I was wrong with the ending of my previous writeup. It turns out this episode focuses exclusively on Zeke’s backstory, with the final scene taking place in current time. But in order to convey how complicated Zeke’s story is, it really needed the entire episode. While we have seen bits and pieces of the story sprinkled throughout the series up to this point, this episode allows the viewer to see everything from start to finish, and adds scenes to help embellish what the audience had seen previously.
As we see, Zeke keeps getting conflicting messages growing up. For example, we see Zeke being left at his grandparents’ house, where they’re teaching him the version of history that Marley wants the children to be taught. However, at home, Zeke is being taught what Zeke’s grandfather refers to as the “real history.” We also see that Grisha is trying to make it so Zeke can become the Warrior Candidate to inherit the Beast Titan in order to make a plan of his work. But we see early on that Zeke really doesn’t have the drive, and he also doesn’t have the physical stamina or skill to be a serious contender for a Warrior Candidate.
It turns out that the current man with the Beast Titan takes an interest in Zeke when he watches the Warrior Candidates training. Later, Mr. Ksaver (the current Beast Titan) throws a baseball to Zeke in order to initiate conversation. Mr. Ksaver has been spending his time as the Beast Titan doing research on Titans, thanks to the access he has to his predecessors’ memories. Zeke and Mr. Ksaver form a friendship, and as we see, he ends up acting more like a father to Zeke than Grisha.
Things come to a head when Grisha and his wife go to watch him train, and Grisha realizes that there’s no way that Zeke will be able to become the Beast Titan and carry out his plan. Grisha basically goes ape-shit crazy at this point, and all he seems to do is yell at Zeke. When Zeke reveals to Mr. Ksaver what’s going on, and that his parents are Eldian Restorationists, Mr. Ksaver convinces Zeke to turn in his parents to Marley. As Mr. Ksaver points out, his parents only seemed to care about him as long as there was a chance he would be able to make their plan move forward. Yes, Mr. Ksaver has an agenda of his own because of what happened to him in his past, but if you had to choose which agenda you would prefer to live under, which one looks better? In the end, it’s really no surprise that Zeke turned his parents in. One of the final scenes that takes place before Zeke meets Eren is Mr. Ksaver giving Zeke the information he needs in order to come up with the plan that Zeke is currently trying to make happen.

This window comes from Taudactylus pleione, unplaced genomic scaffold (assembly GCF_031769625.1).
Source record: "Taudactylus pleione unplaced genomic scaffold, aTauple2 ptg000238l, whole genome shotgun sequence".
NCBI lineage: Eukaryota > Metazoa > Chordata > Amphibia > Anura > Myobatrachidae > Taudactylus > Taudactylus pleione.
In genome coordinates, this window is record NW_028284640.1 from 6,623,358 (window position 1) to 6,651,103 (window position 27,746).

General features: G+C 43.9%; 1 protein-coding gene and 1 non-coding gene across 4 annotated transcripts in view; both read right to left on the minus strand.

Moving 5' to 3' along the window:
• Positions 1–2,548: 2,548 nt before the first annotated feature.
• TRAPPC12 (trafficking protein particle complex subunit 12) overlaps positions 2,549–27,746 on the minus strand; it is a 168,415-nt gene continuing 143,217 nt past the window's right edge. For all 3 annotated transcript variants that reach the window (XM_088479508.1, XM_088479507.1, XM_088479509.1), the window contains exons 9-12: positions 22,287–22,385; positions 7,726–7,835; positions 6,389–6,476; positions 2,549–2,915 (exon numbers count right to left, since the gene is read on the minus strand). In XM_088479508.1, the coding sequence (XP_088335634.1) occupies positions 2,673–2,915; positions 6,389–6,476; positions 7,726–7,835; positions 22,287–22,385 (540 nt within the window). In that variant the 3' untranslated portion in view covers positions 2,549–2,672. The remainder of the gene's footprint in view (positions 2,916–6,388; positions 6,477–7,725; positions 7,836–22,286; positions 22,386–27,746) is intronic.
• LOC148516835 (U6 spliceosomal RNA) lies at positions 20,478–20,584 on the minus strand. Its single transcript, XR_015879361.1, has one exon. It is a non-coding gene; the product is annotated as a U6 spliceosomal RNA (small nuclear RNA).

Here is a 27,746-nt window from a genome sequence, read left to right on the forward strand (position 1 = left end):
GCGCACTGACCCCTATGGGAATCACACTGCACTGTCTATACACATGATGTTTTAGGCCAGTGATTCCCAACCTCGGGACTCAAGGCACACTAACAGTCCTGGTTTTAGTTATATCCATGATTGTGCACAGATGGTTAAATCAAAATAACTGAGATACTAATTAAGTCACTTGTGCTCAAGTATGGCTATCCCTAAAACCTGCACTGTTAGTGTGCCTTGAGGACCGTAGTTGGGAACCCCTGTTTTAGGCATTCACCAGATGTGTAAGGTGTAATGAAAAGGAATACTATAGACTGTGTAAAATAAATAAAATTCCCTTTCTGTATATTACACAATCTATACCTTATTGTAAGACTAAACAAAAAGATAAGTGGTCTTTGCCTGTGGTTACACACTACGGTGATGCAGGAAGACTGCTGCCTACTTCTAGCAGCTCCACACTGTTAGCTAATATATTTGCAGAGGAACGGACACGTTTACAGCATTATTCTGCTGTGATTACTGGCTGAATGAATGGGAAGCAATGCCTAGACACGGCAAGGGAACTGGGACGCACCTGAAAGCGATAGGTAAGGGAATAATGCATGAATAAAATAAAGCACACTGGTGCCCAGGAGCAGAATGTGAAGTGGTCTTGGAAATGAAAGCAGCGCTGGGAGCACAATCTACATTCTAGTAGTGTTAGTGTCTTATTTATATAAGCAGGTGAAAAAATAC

One of the final scenes in this backstory takes place more recently, when Zeke and Eren are talking to one another. This shows the moment that Eren decides to team up with Zeke to carry out Zeke’s plan. Seeing Zeke handing Eren a used baseball at the end of this scene made me think of the idea that this is a kind of symbolic “passing of the torch,” if you will. If we assume this is a baseball Mr. Ksaver and Zeke used, then it could symbolize how the torch has passed from Mr. Ksaver to Zeke, and now from Zeke to Eren.
Right at the end of the episode, we see Levi transporting Zeke. On the journey, Levi hears Zeke muttering about euthanization, so he stops the wagon and goes to confront Zeke. But Zeke decides to resist and loosen the Thunder Spear that’s been put through him, which causes it to go off. The episode ends with the explosion, so the audience is left with the cliffhanger of what happened to Zeke and Levi.
It’s hard to believe that the next episode is the last one for Attack on Titan Final Season. Obviously, the story isn’t going to end with the next episode, so it’s going to be interesting to see what kind of cliffhanger the audience is left on to entice them to come back for more. The explosion at the end of this episode felt like it would have been a perfect cliffhanger, so what can they do next week to top this?
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